Great Horned Owls and old wood just seem to go together, the warm tones of the wood are a great compliment to the same tones in the plumage of Great Horned Owls. I also like the contrast of the hard lines and textures of the wood compared to the softness and patterns of the owl’s feathers.
This mated pair of Great Horned Owls were photographed in Glacier County Montana, in fact all of the owls in this post were. The female on the right is slightly larger than the male on the left but I could easily tell the male from the female with this mated pair because he has a “blown eye” that makes him distinctive and easy to ID.
Great Horned Owl fledglings seem to have universal appeal. It might be because they rate so high on the cuteness scale! This fledgling Great Horned Owl was resting on the ladder to an old children’s fort. It was chilly that morning so it was probably warming up in the rising sun. On a scale of 1 to 10; with 10 being the best, this one gets an 11 from me.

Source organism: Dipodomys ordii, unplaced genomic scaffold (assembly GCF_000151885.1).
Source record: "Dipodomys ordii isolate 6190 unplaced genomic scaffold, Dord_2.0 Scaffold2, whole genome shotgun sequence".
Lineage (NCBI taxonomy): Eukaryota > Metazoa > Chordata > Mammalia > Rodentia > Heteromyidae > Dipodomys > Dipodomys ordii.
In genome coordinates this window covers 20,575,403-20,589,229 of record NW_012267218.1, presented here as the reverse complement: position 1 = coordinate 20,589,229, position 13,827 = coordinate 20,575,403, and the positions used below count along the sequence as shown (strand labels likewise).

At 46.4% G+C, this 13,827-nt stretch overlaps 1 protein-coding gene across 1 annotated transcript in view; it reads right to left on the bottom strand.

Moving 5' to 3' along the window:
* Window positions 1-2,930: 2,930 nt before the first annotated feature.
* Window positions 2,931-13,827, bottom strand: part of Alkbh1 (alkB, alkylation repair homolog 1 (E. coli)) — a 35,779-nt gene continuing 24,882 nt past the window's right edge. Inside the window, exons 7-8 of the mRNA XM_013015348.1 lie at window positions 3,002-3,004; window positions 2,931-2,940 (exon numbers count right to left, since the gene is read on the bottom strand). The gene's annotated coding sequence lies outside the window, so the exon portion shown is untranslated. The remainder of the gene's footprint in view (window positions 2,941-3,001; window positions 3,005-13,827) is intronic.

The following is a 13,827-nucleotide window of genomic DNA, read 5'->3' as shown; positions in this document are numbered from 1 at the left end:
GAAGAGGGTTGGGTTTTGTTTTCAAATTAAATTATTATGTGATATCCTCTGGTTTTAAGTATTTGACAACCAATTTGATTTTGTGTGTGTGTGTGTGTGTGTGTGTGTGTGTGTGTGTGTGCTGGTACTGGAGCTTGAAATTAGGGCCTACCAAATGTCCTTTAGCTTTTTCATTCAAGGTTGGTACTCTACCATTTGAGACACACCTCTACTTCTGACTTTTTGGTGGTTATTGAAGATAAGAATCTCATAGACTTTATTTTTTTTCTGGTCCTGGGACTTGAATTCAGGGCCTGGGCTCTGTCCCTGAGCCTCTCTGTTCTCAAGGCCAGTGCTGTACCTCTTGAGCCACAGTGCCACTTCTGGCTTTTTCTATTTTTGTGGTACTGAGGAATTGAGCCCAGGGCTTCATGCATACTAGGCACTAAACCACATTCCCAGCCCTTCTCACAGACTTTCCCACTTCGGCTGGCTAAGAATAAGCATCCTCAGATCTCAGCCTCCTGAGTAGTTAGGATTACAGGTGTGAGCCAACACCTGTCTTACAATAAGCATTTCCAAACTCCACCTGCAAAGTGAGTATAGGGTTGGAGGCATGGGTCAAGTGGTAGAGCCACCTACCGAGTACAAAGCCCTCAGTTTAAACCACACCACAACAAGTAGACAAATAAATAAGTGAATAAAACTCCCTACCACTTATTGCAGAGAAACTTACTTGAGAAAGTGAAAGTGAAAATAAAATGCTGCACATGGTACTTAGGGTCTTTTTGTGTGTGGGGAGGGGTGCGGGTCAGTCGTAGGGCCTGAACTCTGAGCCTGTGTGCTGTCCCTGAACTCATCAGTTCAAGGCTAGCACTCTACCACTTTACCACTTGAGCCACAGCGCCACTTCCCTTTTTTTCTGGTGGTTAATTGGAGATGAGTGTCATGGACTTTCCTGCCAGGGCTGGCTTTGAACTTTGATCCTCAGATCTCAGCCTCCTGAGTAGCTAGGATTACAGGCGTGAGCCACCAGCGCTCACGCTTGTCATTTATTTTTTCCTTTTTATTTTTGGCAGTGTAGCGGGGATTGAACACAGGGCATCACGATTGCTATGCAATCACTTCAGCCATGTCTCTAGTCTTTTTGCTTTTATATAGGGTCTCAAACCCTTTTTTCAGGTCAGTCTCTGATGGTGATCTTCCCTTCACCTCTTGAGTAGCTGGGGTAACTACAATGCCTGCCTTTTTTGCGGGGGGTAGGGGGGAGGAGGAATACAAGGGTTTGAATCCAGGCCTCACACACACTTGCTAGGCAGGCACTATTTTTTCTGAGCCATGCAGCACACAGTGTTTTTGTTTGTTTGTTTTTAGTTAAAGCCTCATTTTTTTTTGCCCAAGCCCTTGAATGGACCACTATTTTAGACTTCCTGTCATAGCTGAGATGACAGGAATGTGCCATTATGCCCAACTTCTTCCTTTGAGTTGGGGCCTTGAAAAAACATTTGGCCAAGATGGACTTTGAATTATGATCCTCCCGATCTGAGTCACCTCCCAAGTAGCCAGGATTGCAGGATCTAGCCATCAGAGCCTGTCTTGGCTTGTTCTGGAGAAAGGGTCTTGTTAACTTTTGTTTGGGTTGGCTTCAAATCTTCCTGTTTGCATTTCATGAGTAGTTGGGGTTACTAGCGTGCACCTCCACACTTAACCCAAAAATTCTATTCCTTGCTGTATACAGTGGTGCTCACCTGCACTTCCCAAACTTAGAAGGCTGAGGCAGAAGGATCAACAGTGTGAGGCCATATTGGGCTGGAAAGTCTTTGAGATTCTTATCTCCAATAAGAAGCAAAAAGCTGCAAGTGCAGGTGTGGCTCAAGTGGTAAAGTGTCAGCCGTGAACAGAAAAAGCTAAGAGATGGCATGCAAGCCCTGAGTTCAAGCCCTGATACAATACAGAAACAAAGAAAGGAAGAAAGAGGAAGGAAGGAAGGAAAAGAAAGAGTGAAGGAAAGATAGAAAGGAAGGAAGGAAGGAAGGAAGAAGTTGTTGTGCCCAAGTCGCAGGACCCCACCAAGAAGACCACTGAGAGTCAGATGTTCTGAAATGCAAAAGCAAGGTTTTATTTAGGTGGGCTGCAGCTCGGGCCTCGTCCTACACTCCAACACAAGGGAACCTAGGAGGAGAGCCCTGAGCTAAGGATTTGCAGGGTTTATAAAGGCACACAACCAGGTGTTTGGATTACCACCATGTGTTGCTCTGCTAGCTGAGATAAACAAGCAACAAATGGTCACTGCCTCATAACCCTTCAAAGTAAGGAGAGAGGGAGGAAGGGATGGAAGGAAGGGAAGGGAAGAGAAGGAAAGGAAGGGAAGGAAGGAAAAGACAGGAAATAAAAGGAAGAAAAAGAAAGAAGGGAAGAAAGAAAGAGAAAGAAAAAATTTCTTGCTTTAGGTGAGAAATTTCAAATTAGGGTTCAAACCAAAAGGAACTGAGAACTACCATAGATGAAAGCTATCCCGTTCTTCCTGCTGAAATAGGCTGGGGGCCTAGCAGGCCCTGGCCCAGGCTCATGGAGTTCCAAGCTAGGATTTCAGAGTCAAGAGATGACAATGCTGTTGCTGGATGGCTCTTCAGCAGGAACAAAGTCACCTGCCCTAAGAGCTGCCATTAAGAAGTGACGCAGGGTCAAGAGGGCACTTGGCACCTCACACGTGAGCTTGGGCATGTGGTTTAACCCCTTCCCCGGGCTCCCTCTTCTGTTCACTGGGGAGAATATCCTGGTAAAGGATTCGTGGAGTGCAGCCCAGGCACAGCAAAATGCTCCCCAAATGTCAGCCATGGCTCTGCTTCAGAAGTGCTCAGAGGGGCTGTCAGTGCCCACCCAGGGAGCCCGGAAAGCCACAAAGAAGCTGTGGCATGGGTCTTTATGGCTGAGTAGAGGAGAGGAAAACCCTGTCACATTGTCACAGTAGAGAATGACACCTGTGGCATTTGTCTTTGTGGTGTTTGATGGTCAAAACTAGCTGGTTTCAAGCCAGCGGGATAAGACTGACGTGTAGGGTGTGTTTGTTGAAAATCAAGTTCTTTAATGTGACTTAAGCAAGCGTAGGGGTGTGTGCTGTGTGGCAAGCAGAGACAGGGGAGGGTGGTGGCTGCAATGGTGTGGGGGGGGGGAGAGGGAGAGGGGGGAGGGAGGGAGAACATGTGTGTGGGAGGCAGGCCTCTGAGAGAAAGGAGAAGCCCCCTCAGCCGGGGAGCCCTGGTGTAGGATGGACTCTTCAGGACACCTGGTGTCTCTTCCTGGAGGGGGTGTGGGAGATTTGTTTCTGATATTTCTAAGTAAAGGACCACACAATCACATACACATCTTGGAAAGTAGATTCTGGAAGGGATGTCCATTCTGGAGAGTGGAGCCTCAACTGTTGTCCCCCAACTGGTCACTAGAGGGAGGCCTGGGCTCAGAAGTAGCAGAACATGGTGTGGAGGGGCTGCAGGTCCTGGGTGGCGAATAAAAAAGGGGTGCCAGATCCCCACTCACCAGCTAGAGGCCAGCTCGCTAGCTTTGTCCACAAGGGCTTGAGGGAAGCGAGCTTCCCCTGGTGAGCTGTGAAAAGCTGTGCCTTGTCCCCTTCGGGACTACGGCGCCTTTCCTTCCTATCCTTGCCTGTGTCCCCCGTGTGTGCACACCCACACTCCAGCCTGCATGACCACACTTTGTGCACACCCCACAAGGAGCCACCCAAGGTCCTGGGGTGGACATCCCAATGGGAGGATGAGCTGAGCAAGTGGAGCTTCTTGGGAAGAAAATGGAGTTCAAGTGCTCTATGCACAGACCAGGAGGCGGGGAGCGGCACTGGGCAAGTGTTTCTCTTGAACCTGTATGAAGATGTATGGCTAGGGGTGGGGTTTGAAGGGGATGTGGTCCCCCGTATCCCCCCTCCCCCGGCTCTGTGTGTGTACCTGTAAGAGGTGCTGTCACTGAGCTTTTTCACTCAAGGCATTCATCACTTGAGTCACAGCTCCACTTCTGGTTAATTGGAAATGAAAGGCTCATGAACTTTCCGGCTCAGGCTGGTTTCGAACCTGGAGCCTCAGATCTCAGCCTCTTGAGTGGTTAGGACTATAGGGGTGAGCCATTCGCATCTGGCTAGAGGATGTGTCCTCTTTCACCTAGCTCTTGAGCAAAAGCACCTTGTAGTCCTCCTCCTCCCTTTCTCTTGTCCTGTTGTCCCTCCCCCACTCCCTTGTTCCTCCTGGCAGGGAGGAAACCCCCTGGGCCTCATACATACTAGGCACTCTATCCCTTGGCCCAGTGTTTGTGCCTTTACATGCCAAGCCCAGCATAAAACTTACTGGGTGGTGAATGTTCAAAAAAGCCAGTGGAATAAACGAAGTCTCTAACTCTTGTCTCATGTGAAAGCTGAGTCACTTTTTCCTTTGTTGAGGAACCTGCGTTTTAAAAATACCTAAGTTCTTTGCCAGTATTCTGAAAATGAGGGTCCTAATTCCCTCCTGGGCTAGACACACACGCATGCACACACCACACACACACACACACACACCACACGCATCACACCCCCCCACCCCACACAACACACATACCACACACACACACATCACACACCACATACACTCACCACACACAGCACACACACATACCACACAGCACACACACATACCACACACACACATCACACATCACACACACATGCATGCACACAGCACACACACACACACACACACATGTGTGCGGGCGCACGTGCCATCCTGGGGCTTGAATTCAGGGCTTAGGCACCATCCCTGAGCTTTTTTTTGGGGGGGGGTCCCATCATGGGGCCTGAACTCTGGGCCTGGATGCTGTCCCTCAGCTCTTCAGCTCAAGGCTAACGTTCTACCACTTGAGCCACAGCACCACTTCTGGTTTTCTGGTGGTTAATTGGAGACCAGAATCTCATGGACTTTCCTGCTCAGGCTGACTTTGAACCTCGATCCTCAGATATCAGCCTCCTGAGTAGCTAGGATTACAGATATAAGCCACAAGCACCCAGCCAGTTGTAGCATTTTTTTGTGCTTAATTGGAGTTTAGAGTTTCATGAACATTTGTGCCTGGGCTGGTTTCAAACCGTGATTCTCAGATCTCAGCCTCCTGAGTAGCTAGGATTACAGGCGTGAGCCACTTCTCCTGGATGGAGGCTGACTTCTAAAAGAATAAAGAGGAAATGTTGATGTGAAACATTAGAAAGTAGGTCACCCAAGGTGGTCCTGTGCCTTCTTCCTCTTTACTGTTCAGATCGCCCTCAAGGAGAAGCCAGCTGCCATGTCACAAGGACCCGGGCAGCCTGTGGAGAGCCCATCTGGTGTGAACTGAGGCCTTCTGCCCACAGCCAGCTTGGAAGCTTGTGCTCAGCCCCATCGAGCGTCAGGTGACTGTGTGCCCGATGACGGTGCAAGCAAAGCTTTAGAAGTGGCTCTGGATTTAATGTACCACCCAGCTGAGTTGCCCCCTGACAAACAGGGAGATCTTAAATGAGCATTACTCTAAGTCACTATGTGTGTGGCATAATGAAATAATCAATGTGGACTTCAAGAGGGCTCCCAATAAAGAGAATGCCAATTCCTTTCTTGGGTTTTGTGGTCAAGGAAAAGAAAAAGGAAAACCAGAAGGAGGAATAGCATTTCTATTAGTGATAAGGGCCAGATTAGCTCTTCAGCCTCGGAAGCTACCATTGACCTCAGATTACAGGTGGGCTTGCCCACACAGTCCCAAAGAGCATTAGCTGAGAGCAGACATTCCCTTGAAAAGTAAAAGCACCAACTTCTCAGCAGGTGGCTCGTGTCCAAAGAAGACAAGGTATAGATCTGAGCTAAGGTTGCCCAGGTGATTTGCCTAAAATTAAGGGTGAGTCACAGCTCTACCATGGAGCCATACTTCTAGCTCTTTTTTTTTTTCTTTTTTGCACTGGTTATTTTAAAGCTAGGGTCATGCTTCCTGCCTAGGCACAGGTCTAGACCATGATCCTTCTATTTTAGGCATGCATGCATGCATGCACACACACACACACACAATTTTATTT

This is the male Great Horned Owl on the outside of an old granary, if you look at his eyes you can see that the left pupil is larger than the right and isn’t uniformly round. For a closer look at his eye you can look at my post titled “Birds with blown eyes“. It was warm the morning I photographed this male Great Horned Owl and not long after I took this image he flew into the granary to escape the bright sun.
Whenever I am out around old buildings I always look for owls in the doors or windows and I always hope to see a Great Horned or Barn Owl there. The male is shown here basking in the golden light of dawn.
Yes, I am missing the Great Horned Owls I know and love in Montana.